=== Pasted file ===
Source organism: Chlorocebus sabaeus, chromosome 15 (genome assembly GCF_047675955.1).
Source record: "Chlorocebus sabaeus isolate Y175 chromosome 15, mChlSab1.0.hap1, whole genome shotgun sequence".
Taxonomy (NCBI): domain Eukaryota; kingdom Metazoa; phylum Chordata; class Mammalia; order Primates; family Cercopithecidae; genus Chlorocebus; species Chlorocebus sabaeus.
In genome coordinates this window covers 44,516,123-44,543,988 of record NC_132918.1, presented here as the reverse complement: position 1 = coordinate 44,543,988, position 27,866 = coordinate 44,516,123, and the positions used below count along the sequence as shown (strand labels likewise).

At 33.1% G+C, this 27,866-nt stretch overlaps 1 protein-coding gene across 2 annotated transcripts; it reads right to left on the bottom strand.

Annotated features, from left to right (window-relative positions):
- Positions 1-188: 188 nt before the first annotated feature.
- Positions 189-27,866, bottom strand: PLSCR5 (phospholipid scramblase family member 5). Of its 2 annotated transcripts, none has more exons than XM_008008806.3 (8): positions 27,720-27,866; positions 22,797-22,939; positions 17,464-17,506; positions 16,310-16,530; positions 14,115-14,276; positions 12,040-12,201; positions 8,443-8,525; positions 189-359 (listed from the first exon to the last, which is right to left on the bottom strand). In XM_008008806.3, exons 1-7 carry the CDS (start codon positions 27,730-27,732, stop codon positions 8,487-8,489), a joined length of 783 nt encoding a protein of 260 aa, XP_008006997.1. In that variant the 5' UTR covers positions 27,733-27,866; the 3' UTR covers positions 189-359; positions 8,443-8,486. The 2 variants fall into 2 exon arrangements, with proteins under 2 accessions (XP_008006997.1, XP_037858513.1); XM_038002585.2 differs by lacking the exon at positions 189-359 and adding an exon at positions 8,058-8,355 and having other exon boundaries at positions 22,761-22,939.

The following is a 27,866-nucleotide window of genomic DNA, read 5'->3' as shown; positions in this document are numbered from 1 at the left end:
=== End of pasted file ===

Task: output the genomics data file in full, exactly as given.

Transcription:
Source organism: Chlorocebus sabaeus, chromosome 15 (genome assembly GCF_047675955.1).
Source record: "Chlorocebus sabaeus isolate Y175 chromosome 15, mChlSab1.0.hap1, whole genome shotgun sequence".
Taxonomy (NCBI): domain Eukaryota; kingdom Metazoa; phylum Chordata; class Mammalia; order Primates; family Cercopithecidae; genus Chlorocebus; species Chlorocebus sabaeus.
In genome coordinates this window covers 44,516,123-44,543,988 of record NC_132918.1, presented here as the reverse complement: position 1 = coordinate 44,543,988, position 27,866 = coordinate 44,516,123, and the positions used below count along the sequence as shown (strand labels likewise).

At 33.1% G+C, this 27,866-nt stretch overlaps 1 protein-coding gene across 2 annotated transcripts; it reads right to left on the bottom strand.

Annotated features, from left to right (window-relative positions):
- Positions 1-188: 188 nt before the first annotated feature.
- Positions 189-27,866, bottom strand: PLSCR5 (phospholipid scramblase family member 5). Of its 2 annotated transcripts, none has more exons than XM_008008806.3 (8): positions 27,720-27,866; positions 22,797-22,939; positions 17,464-17,506; positions 16,310-16,530; positions 14,115-14,276; positions 12,040-12,201; positions 8,443-8,525; positions 189-359 (listed from the first exon to the last, which is right to left on the bottom strand). In XM_008008806.3, exons 1-7 carry the CDS (start codon positions 27,730-27,732, stop codon positions 8,487-8,489), a joined length of 783 nt encoding a protein of 260 aa, XP_008006997.1. In that variant the 5' UTR covers positions 27,733-27,866; the 3' UTR covers positions 189-359; positions 8,443-8,486. The 2 variants fall into 2 exon arrangements, with proteins under 2 accessions (XP_008006997.1, XP_037858513.1); XM_038002585.2 differs by lacking the exon at positions 189-359 and adding an exon at positions 8,058-8,355 and having other exon boundaries at positions 22,761-22,939.

The following is a 27,866-nucleotide window of genomic DNA, read 5'->3' as shown; positions in this document are numbered from 1 at the left end: